69. 69.  Diagnosis of Infectious Mononucleosis
  70. 70.  Diagnosis of Infectious Mononucleosis (cont.)
  71. 71. 4- SCARLET FEVER bacterial toxin of GABHS See later
  72. 72. 5th disease
  73. 73. What is your Diagnosis? A 5-year-old boy presents to clinic with an afebrile rash involving his extremities and trunk for three days . Past history revealed the boy had mild fever that resolved without sequelae one week prior. His rash began three days prior with flushed cheeks and then spread
  75. 75. Maculopapular Rash Measles GM R infant E infectiosum ScarletAE Parvovirus B 19, DNAtransm DROPLETIP 1-2 WKProdrom RASH WITHOUT FEVER Recur with hot showers, exercise, sunenanthm WBC normal Low reticulocyteexanthm SLAPPED CHEEKS, general MP rash of lacy like , itchyCPT 1- aplastic crises 2- ITP 3- arthralgia, arthritisTT Asymptomatic IV IgG in aplasiaPROPH
  76. 76. Fifth disease (slapped cheek) Erythema Infectiosum  Parvovirus B19 (DNA)*  A contagious and usually mild illness that passes in a couple weeks,  Spread by coughing and sneezing, its most contagious the week before the rash appears
  77. 77.  starts with flu-like symptoms, followed by afebrile , asymptomatic rash: 1st stage: a face “ slapped cheeks” with circum-oral pallor
  78. 78.  2nd stage: body rash., reticulated lacy erythematous eruption on the proximal extremities, buttocks and trunk
  79. 79.  The third phase lasts one to three weeks and consists of the reticulated lacy lesions intermittently recurring especially when provoked by warm temperature, sunlight, emotion or exercise
  80. 80. Treatment rest, fluids, and pain relievers (do not use aspirin if your child has fever), but watch for signs of more serious illness
  81. 81. 6th Disease
  82. 82. ROSEOLA INFANTUM6th Rainbow after Storm
  83. 83. Maculopapular Rash Measles GM R infant E infect ScarletAE Human herpesviruses 6,7transm dropletIP 1-2 w (10 days)Prodrom High fever up to FCenanthm Wbc increased then decreasedexanthm Generalized MP No post stain LNCPT 1- FC 2- EncephalopathyTT Asymptomatic Gancyclovir : immune deficiency, encephalopathyPROPH
  84. 84. 6 th Human Herpes Viruses 6* IP: 10 day Age Most cases present within the first 2 years of life, with peak occurrence in infants aged 9-21 months.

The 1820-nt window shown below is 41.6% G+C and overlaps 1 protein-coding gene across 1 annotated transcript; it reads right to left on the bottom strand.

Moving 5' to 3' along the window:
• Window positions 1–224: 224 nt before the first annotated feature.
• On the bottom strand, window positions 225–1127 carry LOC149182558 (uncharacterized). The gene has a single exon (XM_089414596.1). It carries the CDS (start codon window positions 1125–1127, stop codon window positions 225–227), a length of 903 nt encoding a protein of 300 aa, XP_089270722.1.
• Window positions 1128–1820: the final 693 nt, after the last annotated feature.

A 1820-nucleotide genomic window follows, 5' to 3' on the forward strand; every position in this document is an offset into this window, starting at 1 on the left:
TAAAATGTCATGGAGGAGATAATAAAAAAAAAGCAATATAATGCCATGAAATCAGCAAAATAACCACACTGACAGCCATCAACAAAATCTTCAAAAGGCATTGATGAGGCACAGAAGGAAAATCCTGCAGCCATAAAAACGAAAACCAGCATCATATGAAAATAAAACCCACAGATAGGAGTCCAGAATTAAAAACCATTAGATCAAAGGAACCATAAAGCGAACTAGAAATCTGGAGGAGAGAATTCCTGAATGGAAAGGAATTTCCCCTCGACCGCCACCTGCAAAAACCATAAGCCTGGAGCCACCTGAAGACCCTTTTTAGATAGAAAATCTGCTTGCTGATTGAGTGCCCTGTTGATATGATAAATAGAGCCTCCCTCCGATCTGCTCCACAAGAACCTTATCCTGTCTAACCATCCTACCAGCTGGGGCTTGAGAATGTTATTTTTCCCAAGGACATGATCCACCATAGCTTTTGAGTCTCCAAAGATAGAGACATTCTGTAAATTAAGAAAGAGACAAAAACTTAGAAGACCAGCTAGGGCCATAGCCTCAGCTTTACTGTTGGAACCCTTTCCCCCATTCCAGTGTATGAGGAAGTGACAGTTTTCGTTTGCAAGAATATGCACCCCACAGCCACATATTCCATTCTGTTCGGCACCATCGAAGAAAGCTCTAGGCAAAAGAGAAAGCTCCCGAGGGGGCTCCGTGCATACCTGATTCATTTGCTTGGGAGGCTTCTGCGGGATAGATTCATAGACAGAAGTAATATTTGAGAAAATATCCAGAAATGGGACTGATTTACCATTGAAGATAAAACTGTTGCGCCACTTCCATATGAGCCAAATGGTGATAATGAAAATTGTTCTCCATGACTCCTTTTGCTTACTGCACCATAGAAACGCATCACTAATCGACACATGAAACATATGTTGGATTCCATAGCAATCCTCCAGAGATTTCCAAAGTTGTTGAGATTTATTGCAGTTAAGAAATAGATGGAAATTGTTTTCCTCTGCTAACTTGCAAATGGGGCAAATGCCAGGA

85. 85. F Seizures (6-15%) CP Diarrhea (68%) Cough (50%) Fever (often up to 40°C) 3days before rash Rash (fades within a few hours to 2 d) Maculopapular or erythematous Typically beginning on the trunk and may spread to involve the neck and extremities Nonpruritic Blanches on pressure Listlessness , Irritability
  86. 86. CPT Extremely rare manifestations Encephalitis, fulminant hepatitis, hemophagocytic syndrome, and disseminated infection with HHV-6
  87. 87. What is the lesion? A child with fever, throat pain, halitosis and generalized erythema. Oral exam showed red tongue and tonsils
  88. 88. SCARLET FEVER By : Bacteria toxin Fever + tonsillitis + rash
  89. 89. Maculopapular Rash Measles G M E infect R infant ScarletAE virus Erythrogenic toxin of : GABHStransm droplet DROPLETIP 1 – 2 wk 2-3 wk 1 -2 wk 1-7 days ( 3 days)Prodrom severe mild Fever; chivering, headache Tonsillitis : throat pain, fetor oris Abd pain, V, D Rash Rainbowenanthm Koplick,s no Without After RED TONSILS WITH MEMBRANE RED PHARYNX WITH MEMBRANE fever storm TONGUE: white then red strawberriesexanthm severe Mild – moderate Generaslized erythema fade on p Goose skin Pastia line Circumoral pallor End with peeling towards fingersCPT All congenital infection ---- FC Local IMMEDIATE Remote DELAYED AGN. RH FEVERTT AB FOR 10 DAYS SYMPTOMATICPROPH LEUCOCYTOSIS, +ve culture ASOT, Ag detection
  90. 90. G Erythema Better felt Sandpaper like Fade on pressure
  91. 91. Generalized Erythema Better felt than seen
  92. 92. Pastia lines
  93. 93. Scar let FeverFinely nodularerythematous rashwithsandpaper orgoose-flesh texture
  94. 94. End by Desquamation peeling
  95. 95. Treatment 1- specific: AB for 10 days 2- non specific 3- treatment of complicationsComplications: ACUTE LATE 1-Local 1- A Rheumatic F 2-Systemic 2- ADGN
  96. 96. Maculo - Papular Rash Measles GM E infect R infant ScarletAE virus Erythrogenic toxin of : GABHStransm dropletIP 1 – 2 wk 2-3 wk 1 -2 wk 1-7 days ( 3 days)Prodrom severe mild Feverenanthm Koplick,s no Rash Rainbow RED TONSILS WITH strawberry tongue Without After fever stormexanthm severe Mild – moderate Generaslized erythema fade on p Better felt than seenCPT All congenital infection ---- FC Local IMMEDIATE Remote DELAYED AGN. RH FEVERTT Symptomatic AB FOR 10 DAYS SYMPTOMATIC
  97. 97. Sweat rash  The result of blocked sweat ducts, heat rash looks like small red or pink pimples. Appearing over an infants head, neck, and shoulders
  98. 98. INFECTIOUS MONONUCLEOSIS Fever Exudative tonsillitis Generalized lymphadenopathy Splenomegaly ± hepatomegaly Rash Other manifestations
  99. 99. MUMPS (EPIDEMIC PAROTITIS) Viral infection Incubation period 14- 24 days Moderate rise of temperature but hyperpyrexia may be encountered. One or both parotids may enlarge. The swelling usually subsides in 7-10 days
  100. 100. raising the lobule of ear and extending anteriorto it.The swelling is tender and the pain increases bysour drinks
  101. 101.  Mumps
  102. 102. MUMPS
  103. 103. What to do in a case of MumpsTreatment Symptomatic and supportive. Analgesics to relieve pain. The mouth should be kept clean and a fluid diet is needed until swelling subsides. .
  104. 104. Thank u